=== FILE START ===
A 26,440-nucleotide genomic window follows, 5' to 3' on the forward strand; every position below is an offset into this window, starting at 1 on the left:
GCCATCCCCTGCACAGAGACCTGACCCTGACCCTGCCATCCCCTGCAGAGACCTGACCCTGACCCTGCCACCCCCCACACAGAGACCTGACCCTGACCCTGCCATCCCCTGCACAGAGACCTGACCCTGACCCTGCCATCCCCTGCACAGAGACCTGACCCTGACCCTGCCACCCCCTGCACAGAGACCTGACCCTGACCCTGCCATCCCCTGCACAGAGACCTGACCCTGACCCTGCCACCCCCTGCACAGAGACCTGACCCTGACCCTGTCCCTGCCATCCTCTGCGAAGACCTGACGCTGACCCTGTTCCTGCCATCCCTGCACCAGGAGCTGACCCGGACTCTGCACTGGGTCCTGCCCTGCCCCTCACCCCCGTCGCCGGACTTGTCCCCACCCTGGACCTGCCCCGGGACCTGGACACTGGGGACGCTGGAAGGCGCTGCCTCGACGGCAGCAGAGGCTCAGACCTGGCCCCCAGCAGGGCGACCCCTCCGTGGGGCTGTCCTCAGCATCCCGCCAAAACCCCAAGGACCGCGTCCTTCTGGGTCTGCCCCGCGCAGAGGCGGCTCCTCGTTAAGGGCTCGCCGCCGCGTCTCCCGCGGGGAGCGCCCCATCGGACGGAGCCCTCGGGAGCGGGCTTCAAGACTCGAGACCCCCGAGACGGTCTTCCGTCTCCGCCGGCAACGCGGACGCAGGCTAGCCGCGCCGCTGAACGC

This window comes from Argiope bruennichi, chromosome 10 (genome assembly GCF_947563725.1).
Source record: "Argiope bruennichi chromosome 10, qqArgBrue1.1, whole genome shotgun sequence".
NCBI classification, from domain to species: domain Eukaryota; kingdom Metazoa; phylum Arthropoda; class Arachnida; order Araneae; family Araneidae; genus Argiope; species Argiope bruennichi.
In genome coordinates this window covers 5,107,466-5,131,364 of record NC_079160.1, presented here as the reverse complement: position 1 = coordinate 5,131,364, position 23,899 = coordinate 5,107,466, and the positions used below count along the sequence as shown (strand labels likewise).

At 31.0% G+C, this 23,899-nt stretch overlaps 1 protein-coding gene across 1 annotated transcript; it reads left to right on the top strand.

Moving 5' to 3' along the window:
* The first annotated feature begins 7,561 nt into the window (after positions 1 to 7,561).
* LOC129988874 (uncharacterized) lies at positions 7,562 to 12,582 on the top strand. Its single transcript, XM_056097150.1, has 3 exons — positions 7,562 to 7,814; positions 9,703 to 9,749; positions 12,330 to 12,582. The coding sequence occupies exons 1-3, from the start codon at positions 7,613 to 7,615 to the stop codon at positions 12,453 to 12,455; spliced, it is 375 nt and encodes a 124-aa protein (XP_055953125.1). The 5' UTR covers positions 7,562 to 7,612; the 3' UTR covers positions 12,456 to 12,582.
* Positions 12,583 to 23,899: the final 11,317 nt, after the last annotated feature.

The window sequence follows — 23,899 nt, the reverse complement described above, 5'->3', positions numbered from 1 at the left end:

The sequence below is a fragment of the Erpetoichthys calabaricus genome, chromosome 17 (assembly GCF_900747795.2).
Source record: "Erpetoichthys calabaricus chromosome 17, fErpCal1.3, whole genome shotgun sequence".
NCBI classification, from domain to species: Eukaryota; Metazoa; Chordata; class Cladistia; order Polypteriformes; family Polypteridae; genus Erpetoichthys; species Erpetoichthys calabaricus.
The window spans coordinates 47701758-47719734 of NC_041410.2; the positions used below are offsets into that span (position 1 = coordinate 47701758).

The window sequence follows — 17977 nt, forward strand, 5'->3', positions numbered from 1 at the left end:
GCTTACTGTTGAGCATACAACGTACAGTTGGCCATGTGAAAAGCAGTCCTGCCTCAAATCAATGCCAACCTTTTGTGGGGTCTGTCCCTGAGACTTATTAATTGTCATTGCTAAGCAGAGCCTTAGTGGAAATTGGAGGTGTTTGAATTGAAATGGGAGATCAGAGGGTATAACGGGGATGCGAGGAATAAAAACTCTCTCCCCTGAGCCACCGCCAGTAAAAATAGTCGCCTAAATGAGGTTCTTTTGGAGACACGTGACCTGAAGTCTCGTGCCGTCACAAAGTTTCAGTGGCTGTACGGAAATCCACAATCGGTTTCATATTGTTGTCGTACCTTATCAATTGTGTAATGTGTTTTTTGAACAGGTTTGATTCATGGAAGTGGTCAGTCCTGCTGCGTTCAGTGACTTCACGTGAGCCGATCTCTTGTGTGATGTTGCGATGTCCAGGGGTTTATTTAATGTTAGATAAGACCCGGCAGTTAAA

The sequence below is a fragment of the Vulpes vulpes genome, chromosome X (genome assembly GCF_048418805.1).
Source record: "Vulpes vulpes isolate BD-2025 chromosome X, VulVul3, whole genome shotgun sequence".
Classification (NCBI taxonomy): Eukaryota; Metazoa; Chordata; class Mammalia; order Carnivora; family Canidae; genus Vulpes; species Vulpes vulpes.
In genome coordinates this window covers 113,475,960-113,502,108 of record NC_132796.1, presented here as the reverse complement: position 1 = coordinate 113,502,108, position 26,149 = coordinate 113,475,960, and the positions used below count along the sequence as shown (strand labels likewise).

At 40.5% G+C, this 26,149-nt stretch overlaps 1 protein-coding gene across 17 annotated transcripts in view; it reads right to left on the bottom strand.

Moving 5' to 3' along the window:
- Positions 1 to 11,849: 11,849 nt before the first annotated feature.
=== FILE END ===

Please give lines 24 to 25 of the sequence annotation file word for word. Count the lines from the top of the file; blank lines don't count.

Moving 5' to 3' along the window:
- Positions 1 to 11,849: 11,849 nt before the first annotated feature.